This past weekend I had the pleasure of attending the 200 years after Parkinson’s symposium hosted by HAPS. the staff did a superb job with nearly 400 attendants and a line of extraordinary speakers.
Over the next few blogs i will discuss some of the salient points that were brought up at this meeting. one of the most interesting of topics was the question of what, how, and when does technology help in the daily care and treatment of PD patients?
I know this was a big topic at the world Parkinson’s congress in Portland this past year and continues to plague the minds of both patients and clinicians as well as scientists- how can we best use this technology already available to help us live better lives?
Although, we live in a rapidly growing technological world – not all people are technologically savvy or able to have access to these wearable devices and other technology. Secondly, even though this type of acquisition of data can lead to more robust numbers, we are not entirely sure how to use it. Moreover, the legal aspects have not been defined. Who owns the data? the doctor? the patient? the creator of the apps or technology? not so simple. But, there is a whole new field that could potentially emerge relating to this.
In my case, the legality is still a big hurtle to over come never mind how to store data so that is secure and get reimbursed for your time. Here in Texas, telemedicine was finally approved for use in various fields which opens up opportunities for people like me who have disabilities but are still cognitively able to be of service to society but navigating the pitfalls and uncertainties of how to provide care from home to a patient also at home is still not clearly defined by the laws. So I wait patiently for my time to be useful once more as a MDS. especially since it is speculated that > 40% of those PD patients who have medicare DO NOT receive care from a neurologist. Thus increasing the morbidity, mortality and decreasing quality of life and independence.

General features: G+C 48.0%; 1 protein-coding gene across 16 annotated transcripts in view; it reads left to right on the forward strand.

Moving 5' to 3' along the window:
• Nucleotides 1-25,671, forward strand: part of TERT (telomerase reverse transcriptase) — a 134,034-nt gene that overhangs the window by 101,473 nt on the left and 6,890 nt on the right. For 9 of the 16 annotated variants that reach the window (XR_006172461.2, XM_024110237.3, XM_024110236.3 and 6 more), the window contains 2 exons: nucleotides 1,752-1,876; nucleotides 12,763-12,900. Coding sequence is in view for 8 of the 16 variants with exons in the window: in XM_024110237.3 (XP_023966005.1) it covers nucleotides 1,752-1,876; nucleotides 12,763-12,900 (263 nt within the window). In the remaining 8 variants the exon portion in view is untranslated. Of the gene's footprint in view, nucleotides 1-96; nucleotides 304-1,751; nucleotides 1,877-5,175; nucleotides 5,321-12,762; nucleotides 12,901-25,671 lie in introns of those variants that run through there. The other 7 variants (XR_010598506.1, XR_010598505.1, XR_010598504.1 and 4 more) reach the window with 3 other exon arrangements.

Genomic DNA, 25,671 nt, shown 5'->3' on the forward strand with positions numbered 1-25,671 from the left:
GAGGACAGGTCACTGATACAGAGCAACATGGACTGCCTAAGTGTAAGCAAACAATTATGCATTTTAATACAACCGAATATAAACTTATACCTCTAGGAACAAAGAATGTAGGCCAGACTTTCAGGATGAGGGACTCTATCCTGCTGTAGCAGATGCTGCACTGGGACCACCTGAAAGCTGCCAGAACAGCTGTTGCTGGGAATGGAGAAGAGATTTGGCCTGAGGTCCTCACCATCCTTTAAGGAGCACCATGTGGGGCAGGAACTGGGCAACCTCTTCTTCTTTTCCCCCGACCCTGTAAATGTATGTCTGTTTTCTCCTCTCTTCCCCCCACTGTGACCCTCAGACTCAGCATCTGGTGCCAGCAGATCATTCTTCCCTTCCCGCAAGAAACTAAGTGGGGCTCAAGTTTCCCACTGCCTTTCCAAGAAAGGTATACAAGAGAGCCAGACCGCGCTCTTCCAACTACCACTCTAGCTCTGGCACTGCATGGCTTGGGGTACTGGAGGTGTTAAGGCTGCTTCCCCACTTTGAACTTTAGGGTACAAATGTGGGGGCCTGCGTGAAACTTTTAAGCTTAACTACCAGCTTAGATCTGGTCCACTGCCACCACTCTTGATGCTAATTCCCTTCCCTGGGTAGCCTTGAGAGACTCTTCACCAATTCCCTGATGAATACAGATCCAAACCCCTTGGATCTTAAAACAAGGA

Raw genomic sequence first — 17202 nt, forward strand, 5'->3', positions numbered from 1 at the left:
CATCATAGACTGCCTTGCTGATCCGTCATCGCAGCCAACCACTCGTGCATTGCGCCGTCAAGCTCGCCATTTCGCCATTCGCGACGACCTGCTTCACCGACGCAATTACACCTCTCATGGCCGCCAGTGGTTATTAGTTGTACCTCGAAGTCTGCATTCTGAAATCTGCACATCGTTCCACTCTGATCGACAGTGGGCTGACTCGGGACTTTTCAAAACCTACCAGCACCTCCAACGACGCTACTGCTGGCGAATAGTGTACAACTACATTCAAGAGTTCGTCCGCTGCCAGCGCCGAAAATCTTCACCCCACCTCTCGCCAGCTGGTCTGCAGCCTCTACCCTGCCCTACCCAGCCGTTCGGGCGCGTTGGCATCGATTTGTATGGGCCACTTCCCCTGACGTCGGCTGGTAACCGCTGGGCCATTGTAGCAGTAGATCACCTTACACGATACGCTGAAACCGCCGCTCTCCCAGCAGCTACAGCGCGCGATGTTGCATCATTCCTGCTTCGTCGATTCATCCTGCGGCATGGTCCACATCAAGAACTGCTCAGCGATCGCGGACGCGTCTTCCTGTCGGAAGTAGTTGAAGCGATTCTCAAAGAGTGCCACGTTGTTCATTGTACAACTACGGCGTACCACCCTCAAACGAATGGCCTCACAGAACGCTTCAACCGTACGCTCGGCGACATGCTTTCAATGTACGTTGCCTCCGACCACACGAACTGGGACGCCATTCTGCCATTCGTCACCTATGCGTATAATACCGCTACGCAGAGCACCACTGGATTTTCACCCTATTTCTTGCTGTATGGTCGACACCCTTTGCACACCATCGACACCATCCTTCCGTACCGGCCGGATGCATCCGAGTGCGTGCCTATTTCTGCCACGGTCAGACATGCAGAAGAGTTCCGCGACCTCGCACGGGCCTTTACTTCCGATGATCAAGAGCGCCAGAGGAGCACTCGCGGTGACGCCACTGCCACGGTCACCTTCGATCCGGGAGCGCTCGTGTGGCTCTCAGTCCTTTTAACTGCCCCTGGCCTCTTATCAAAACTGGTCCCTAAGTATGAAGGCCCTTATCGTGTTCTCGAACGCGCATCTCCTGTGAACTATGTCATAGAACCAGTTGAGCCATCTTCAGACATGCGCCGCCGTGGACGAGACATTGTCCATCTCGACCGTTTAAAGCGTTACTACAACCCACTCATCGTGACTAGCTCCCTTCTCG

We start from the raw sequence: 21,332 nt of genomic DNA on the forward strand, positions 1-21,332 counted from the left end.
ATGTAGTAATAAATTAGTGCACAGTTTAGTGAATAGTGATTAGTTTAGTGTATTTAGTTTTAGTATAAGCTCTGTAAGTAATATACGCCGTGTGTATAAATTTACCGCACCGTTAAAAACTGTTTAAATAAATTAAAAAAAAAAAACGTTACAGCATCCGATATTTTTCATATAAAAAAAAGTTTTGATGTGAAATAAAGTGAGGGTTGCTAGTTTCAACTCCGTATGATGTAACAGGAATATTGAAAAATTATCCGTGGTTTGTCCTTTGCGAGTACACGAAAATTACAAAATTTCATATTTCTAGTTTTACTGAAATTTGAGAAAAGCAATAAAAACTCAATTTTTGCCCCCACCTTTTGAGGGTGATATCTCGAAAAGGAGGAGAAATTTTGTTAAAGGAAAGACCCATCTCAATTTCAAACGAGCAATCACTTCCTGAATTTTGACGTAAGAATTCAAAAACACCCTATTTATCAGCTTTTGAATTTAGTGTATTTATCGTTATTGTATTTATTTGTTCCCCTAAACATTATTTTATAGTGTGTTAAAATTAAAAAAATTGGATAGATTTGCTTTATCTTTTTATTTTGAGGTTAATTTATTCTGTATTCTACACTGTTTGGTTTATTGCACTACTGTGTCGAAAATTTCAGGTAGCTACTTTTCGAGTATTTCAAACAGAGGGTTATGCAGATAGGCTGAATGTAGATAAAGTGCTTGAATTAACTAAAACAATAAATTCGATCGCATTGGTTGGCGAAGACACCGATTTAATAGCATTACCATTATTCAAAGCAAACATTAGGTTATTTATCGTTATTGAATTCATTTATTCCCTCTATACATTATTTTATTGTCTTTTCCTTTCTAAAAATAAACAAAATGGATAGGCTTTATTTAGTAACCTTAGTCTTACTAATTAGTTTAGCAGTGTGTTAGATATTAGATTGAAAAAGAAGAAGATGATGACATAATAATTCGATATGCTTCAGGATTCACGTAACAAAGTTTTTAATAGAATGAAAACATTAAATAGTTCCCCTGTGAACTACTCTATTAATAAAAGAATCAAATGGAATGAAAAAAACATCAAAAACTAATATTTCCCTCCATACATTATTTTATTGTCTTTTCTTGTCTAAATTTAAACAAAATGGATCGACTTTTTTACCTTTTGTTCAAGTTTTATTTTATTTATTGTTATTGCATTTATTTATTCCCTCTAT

In the meantime, we must find ways to make use of the technology available to fill in the gaps that currently exist in diagnosing and treating PD patients. We all know that although MDS can have a very high rate of accuracy in diagnosis is not 100 % proof. We do make mistakes and most usually come about from experience and knowledge base of individual making diagnosis. further, we all know that for what ever reason, happens to me all the time, mostly because of stress and anxiety which revs up the dopamine production; we tend to look much better at doctor’s office than at home. Thus, giving sometimes an erroneous picture of our illness. we may supplement our current tools through the use of TOMS- technology based objective measures.
There are 2 forms of TOMS:- (e.g. sleep studies, cardiac monitoring)
1.clinical tests conducted by physicians in standardized environments to objectively measure specific behaviors/ symptoms
2. Self- administered tests- using devices to detect and monitor specific functions or over all abilities in daily life.
We all have smartphones, watches, apps, table based tasks, other body sensors which can be used to acquire data.
However, it was discovered that 32% of users stop wearing wearable devices after 6 months and 50% after a year. Novelty wears off.
26% of apps are used only once, 74% ARE NOT USED MORE than 10 times.
plus, most of the devices only measure motor symptoms- leaving still a huge problem in dealing with non- motor issues – which in my experience are the ones that cause the greatest interference in quality of life and lead to unfavorable life style changes.